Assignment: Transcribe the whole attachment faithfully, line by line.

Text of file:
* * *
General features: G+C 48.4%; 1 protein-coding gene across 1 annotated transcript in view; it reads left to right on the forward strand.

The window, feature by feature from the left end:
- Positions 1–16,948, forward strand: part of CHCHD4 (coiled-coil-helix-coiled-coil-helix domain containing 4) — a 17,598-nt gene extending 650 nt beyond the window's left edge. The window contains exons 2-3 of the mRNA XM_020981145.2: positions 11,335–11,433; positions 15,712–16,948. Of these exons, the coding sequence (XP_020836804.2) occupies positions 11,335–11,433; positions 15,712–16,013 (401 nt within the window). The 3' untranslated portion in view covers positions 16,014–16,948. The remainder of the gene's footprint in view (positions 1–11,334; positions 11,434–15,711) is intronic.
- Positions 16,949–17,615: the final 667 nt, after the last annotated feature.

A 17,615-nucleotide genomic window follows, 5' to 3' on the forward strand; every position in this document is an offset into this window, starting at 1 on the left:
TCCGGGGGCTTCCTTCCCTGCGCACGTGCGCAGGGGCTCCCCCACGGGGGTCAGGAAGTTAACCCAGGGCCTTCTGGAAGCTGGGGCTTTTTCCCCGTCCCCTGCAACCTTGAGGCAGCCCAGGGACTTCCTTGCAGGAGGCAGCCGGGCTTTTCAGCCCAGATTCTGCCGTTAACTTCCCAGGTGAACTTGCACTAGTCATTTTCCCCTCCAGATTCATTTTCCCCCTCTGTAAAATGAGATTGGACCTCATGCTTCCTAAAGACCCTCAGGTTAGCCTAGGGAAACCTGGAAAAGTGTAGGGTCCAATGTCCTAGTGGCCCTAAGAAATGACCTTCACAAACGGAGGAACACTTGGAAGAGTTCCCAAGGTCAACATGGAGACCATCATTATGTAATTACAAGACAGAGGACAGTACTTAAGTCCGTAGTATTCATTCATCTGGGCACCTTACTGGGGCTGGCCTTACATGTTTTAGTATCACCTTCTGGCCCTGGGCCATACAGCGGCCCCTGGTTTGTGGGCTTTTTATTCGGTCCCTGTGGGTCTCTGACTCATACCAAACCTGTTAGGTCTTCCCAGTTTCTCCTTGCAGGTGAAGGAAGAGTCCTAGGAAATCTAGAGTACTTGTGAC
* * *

General features: G+C 48.4%; 1 protein-coding gene across 1 annotated transcript in view; it reads left to right on the forward strand.

The window, feature by feature from the left end:
- Positions 1–16,948, forward strand: part of CHCHD4 (coiled-coil-helix-coiled-coil-helix domain containing 4) — a 17,598-nt gene extending 650 nt beyond the window's left edge. The window contains exons 2-3 of the mRNA XM_020981145.2: positions 11,335–11,433; positions 15,712–16,948. Of these exons, the coding sequence (XP_020836804.2) occupies positions 11,335–11,433; positions 15,712–16,013 (401 nt within the window). The 3' untranslated portion in view covers positions 16,014–16,948. The remainder of the gene's footprint in view (positions 1–11,334; positions 11,434–15,711) is intronic.
- Positions 16,949–17,615: the final 667 nt, after the last annotated feature.

A 17,615-nucleotide genomic window follows, 5' to 3' on the forward strand; every position in this document is an offset into this window, starting at 1 on the left:
TCCGGGGGCTTCCTTCCCTGCGCACGTGCGCAGGGGCTCCCCCACGGGGGTCAGGAAGTTAACCCAGGGCCTTCTGGAAGCTGGGGCTTTTTCCCCGTCCCCTGCAACCTTGAGGCAGCCCAGGGACTTCCTTGCAGGAGGCAGCCGGGCTTTTCAGCCCAGATTCTGCCGTTAACTTCCCAGGTGAACTTGCACTAGTCATTTTCCCCTCCAGATTCATTTTCCCCCTCTGTAAAATGAGATTGGACCTCATGCTTCCTAAAGACCCTCAGGTTAGCCTAGGGAAACCTGGAAAAGTGTAGGGTCCAATGTCCTAGTGGCCCTAAGAAATGACCTTCACAAACGGAGGAACACTTGGAAGAGTTCCCAAGGTCAACATGGAGACCATCATTATGTAATTACAAGACAGAGGACAGTACTTAAGTCCGTAGTATTCATTCATCTGGGCACCTTACTGGGGCTGGCCTTACATGTTTTAGTATCACCTTCTGGCCCTGGGCCATACAGCGGCCCCTGGTTTGTGGGCTTTTTATTCGGTCCCTGTGGGTCTCTGACTCATACCAAACCTGTTAGGTCTTCCCAGTTTCTCCTTGCAGGTGAAGGAAGAGTCCTAGGAAATCTAGAGTACTTGTGAC